Stephanie Rose is more than just another notable singer emerging from the Great White North; there’s plenty of evidence on Sprout, her second EP, Rose is a possibly transformative talent capable, nonetheless, of reaffirming the genre’s traditional strength while always keeping a foot in the present. Six songs fits the model of the modern EP quite well and Rose gains a lot from some excellent production courtesy of RyLee Madison and Clay Krasner, both respected figures in the modern country scene. The beating heart of the album, though, is surely a dual organ – Rose’s voice and the song sustaining our attention throughout. Rose is an observer of life and impressive maturity further enhances the songwriting – she’s garnered a reputation for the storytelling quality of her songs and these six included on Sprout proves it is well deserved.
This is a recording obviously designed and aimed for the widest possible audience, but Rose mixes things up better than most. She starts things off with the title song “Sprout” and it ranks as one of the most singular moments on the EP with its use of unusual instrumentation and obvious, yet understated, debut to blues music. It’s just one strand in a larger thread, however; there’s a lot more going on in Rose’s music, to these ears, than what you hear from the typical young songwriting working in present day country style. The second entry on Sprout, “Rusted Love”, is a well orchestrated slice of Americana rock with contrasting passages of light and shadow linking everything together. Rose can definitely handle these more rough and rumble numbers thanks to the convincing amount of muscle she brings as well as her attention to phrasing.
She hits her stride with the song “Luxury” and even a single spin gives plenty of reasons why. It’s her most vulnerable singing performance included on the EP, dispensing with any of the bluster we hear on songs like the preceding cut, This is a much more cut to the quick, unadorned track than we’ve heard thus far on Sprout – Rose kicks off all the tinsel and added instrumental help we hear on earlier numbers in favor of a sweeping, yet pained musical portrait of a family struggling financially, but keeping their bonds secure. The fiddle playing in this track will keep you coming back to the song, without question, but it’s Rose’s voice and the songwriting that brings the song its strongest allure.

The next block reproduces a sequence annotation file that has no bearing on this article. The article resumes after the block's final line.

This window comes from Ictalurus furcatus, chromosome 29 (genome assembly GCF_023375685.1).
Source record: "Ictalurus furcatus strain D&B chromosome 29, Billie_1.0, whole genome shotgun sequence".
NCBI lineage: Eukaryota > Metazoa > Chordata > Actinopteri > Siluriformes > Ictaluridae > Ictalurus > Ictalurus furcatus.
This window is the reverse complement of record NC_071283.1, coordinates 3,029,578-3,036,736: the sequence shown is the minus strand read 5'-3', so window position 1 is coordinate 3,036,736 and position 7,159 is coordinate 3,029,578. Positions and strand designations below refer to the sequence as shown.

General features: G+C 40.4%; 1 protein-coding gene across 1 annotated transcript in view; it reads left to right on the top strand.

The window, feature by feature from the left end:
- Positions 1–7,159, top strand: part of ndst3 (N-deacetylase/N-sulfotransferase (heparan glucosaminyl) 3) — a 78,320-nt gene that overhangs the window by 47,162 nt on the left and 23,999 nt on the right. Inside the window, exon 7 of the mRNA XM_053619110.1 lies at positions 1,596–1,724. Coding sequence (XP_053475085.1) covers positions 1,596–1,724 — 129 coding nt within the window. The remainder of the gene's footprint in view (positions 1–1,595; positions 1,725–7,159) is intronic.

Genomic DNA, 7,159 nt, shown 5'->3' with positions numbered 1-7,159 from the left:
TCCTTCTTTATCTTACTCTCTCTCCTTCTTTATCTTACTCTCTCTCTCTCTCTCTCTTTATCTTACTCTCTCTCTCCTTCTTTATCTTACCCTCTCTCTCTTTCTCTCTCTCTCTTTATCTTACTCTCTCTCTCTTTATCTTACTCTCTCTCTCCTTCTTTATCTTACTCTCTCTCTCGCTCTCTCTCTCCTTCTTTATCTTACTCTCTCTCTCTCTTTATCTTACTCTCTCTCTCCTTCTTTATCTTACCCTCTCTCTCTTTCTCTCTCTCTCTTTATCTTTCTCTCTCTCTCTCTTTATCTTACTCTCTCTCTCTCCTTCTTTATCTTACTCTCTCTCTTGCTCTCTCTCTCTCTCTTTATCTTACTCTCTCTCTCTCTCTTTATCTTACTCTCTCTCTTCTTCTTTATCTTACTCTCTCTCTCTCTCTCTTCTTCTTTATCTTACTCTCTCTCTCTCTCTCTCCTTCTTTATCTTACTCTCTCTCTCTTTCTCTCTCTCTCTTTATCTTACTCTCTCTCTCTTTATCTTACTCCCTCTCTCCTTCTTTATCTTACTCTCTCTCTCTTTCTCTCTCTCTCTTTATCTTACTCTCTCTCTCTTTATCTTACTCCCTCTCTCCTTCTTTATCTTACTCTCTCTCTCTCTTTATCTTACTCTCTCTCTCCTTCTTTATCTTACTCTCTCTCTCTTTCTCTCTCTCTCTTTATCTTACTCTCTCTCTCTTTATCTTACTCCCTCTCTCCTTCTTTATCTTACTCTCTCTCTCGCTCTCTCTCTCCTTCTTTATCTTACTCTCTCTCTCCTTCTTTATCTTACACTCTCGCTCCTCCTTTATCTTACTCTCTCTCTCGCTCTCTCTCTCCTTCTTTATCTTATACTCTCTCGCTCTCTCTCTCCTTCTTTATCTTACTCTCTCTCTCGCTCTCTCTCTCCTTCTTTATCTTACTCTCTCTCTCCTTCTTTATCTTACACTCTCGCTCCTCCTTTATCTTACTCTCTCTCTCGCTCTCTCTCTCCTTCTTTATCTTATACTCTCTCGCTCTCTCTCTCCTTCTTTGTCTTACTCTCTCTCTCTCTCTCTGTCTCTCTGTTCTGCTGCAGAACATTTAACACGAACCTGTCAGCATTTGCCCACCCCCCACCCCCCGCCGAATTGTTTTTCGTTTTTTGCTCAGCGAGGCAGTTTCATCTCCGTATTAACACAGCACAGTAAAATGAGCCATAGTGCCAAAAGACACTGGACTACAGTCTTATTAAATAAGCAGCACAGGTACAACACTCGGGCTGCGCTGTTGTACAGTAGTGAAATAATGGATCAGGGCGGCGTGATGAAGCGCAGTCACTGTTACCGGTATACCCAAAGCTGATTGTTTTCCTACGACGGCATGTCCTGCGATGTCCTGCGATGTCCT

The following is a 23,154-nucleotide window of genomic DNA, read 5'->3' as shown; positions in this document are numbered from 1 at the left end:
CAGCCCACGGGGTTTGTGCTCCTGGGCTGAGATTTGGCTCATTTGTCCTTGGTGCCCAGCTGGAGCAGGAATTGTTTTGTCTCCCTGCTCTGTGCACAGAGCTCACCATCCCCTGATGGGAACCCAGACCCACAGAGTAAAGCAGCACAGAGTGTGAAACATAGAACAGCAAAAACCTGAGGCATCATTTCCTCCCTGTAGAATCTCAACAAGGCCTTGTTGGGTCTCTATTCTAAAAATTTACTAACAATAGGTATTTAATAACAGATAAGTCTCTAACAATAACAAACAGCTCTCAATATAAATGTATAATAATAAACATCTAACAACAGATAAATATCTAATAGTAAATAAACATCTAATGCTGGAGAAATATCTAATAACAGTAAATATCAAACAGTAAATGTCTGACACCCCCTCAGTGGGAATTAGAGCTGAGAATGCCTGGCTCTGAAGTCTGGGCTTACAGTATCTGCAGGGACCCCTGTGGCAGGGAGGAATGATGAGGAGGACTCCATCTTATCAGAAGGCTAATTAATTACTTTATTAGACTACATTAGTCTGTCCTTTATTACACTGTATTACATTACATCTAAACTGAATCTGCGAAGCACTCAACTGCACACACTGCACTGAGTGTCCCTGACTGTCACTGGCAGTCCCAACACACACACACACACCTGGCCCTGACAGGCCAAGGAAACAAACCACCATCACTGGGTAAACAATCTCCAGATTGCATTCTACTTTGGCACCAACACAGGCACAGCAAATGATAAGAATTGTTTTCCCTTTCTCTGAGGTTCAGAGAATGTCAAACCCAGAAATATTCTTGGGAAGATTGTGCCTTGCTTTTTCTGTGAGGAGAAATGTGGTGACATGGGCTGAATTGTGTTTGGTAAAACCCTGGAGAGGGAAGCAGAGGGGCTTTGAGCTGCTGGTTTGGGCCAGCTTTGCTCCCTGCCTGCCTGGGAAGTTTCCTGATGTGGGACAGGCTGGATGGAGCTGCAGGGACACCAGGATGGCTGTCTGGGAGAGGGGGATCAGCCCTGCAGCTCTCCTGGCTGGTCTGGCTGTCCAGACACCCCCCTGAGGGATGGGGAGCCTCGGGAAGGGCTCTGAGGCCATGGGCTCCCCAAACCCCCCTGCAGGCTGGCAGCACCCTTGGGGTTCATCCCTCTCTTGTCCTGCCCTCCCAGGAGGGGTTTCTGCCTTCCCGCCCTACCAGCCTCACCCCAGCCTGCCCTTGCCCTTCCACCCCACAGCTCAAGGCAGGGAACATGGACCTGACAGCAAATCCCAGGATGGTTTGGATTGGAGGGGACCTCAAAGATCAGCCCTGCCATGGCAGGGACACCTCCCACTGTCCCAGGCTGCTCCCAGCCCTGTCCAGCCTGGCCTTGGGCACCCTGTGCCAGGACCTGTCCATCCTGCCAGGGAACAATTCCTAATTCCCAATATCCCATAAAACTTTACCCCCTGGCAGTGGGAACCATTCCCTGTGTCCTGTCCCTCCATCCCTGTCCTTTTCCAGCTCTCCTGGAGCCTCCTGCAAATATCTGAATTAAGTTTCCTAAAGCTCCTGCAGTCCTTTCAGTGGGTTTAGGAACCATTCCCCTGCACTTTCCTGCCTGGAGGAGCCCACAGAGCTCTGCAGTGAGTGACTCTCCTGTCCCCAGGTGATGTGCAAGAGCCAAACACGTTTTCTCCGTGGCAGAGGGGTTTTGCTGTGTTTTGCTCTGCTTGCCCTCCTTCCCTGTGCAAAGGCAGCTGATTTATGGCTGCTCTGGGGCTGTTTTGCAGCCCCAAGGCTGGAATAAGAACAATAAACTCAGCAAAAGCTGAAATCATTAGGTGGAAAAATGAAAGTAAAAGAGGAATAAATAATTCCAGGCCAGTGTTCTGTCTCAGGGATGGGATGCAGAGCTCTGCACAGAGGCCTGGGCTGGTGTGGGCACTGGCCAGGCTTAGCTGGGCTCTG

“Crushed” covers well traveled songwriting ground but Rose places her own stamp on the material thanks to idiosyncratic turns of phrase. It’s a slightly surprising headlong dive into the blues as the song has a notable slide guitar solo and really takes flight overall when the full band comes in. The closing cut “Same Old Same Old” continues some of the previous song’s bluesy themes with the inclusion of harmonica and sounds rife with the same improbably hard won wisdom characterizing so much of Rose’s material. The new EP from Stephanie Rose is definitely a step forward from her fine debut and points the way to an ever brighter future ahead.